April 21, 2024

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Morningstar is making a bold call that housing market affordability will be restored by 2025. Here’s how

Morningstar is making a bold call that housing market affordability will be restored by 2025. Here’s how

Morningstar predicts that the average 30-year fixed rate mortgage rate will drop to 4.00% by 2025. Getty Images

The affordability of the current housing market is on par with what buyers saw at the height of the housing bubble in 2006 when mortgage rates, home prices and income levels are factored in. That will happen when mortgage rates go from 3% to 7% right after that Pandemic housing boom Raising national housing prices by more than 40%.

there Three cranes It can help mitigate future housing affordability: lower mortgage rates, lower housing prices, or higher incomes. Due to the volatility of the financial markets, mortgage rates are always the lever that can have the greatest impact in the short term.

Morningstar’s new housing report predicts that mortgage rates will indeed be the primary lever helping to ease housing affordability.

As of Friday, the average fixed rate mortgage is for 30 years Tracked daily mortgage news It stands at 7.14%. Morningstar expects the trend to turn downward in the second half of the year, and we’ll average 6.25% for 2023. Morningstar’s forecast model then forecasts mortgage rates to average 5.00% in 2024 followed by 4.00% in 2025.

View housing affordability drivers, according to the Federal Reserve Bank of Atlanta chart

“The Fed engineered a massive increase in interest rates in order to combat high inflation. We expect it to cut the federal funds rate aggressively in the coming years, leading to [Federal funds] Morningstar economists write that the interest rate will fall from 5% currently to less than 2% by 2025.” Once the Fed wins the battle against inflation, its priority will shift to a jump in economic growth, which will require lower interest rates. much, in our .view.”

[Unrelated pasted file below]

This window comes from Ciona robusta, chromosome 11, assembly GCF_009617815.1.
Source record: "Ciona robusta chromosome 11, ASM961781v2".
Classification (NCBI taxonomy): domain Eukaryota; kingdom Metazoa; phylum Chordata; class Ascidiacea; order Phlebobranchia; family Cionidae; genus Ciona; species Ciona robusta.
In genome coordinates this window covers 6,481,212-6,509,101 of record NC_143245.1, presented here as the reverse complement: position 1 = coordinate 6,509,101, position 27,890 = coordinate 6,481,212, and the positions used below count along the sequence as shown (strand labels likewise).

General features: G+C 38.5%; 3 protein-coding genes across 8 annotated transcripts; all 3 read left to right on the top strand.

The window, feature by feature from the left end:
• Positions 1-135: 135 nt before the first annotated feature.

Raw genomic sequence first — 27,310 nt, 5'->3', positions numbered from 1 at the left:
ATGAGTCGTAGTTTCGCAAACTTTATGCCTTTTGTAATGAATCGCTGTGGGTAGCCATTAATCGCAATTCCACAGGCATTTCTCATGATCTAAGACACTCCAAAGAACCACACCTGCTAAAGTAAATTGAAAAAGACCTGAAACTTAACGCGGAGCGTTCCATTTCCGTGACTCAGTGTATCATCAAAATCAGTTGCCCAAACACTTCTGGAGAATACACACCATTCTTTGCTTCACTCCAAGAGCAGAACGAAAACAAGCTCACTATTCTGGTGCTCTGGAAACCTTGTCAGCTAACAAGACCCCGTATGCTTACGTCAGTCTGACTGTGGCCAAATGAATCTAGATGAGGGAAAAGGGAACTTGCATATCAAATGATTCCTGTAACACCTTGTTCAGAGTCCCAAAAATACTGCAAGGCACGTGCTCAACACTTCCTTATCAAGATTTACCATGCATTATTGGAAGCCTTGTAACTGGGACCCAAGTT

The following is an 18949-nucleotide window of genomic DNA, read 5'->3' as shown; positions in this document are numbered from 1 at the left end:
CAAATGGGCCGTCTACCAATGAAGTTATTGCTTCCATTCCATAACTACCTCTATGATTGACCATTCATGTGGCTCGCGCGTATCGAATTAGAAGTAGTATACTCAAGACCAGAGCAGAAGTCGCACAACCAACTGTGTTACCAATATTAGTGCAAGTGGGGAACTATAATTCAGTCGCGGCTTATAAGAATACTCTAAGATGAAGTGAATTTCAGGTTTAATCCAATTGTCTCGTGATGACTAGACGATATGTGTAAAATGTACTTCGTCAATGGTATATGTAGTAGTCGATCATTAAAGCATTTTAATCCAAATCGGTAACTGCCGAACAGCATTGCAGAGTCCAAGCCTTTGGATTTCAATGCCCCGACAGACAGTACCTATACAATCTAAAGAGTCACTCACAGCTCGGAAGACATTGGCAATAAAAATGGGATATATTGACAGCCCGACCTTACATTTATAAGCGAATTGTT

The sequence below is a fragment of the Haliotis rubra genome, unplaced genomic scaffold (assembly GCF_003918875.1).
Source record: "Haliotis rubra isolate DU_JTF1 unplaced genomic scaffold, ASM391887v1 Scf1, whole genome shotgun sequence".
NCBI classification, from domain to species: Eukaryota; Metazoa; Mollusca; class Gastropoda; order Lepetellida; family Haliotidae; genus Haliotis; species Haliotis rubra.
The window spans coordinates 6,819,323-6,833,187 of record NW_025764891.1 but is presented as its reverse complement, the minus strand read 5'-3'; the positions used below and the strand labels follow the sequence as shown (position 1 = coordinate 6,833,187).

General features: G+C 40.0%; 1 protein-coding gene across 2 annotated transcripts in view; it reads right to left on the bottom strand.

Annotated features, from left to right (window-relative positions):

Over the long term, Morningstar expects mortgage rates to remain low. They pointed to factors such as population aging and slowing productivity growth that will put downward pressure on long-term rates, such as mortgage rates.

“No matter what happens in the next few years, we expect interest rates to eventually stabilize at the low pre-pandemic levels. The low interest rate regime will resume once the dust from the pandemic economic volatility clears,” Morningstar wrote. “Our expectations for long-term interest rates are driven by secular trends. Factors such as aging demographics, slowing productivity growth, and increasing inequality have depressed real interest rates for decades, and these forces have not gone away.”

Morningstar economists also expect the other two pillars to help: rising incomes and falling home prices.

“Our revised home price forecasts now expect new and existing home prices to decline by 6% and 4% over the 2022-2024 period, respectively,” Morningstar economists wrote. They call their forecast a “moderate correction,” adding that a sharp decline in home prices could be prevented by the fact that “the inventory of existing homes for sale remains below pre-pandemic levels.”

Among forecasters, Morningstar is on the low side when it comes to mortgage rates. Heading forward Mortgage Bankers Association And Fannie Mae We expect the average 30-year fixed mortgage rate to end in 2023 at 4.9% and 5.6%, respectively. Moody’s Analytics expects mortgage rates to fall to 6% by late 2024, and to 5.5% by the end of 2025.

On the price front, Morningstar is on the downside. Companies like Zillow and CoreLogic think national home prices will rise 5.0% And 4.6%, respectively, over the next twelve months. Moody’s Analytics doesn’t think a bottom is in, and expects a peak-to-trough decline of about 8% for national house prices.

When it comes to mortgage rate and home price projections, it may be best to approach it with a grain of salt. Uncertainty in the economy makes it difficult to predict both mortgage rates and house prices.

Do you want to stay up to date with the housing market? Follow me on Twitter at @employeeor on topics at newslambert.

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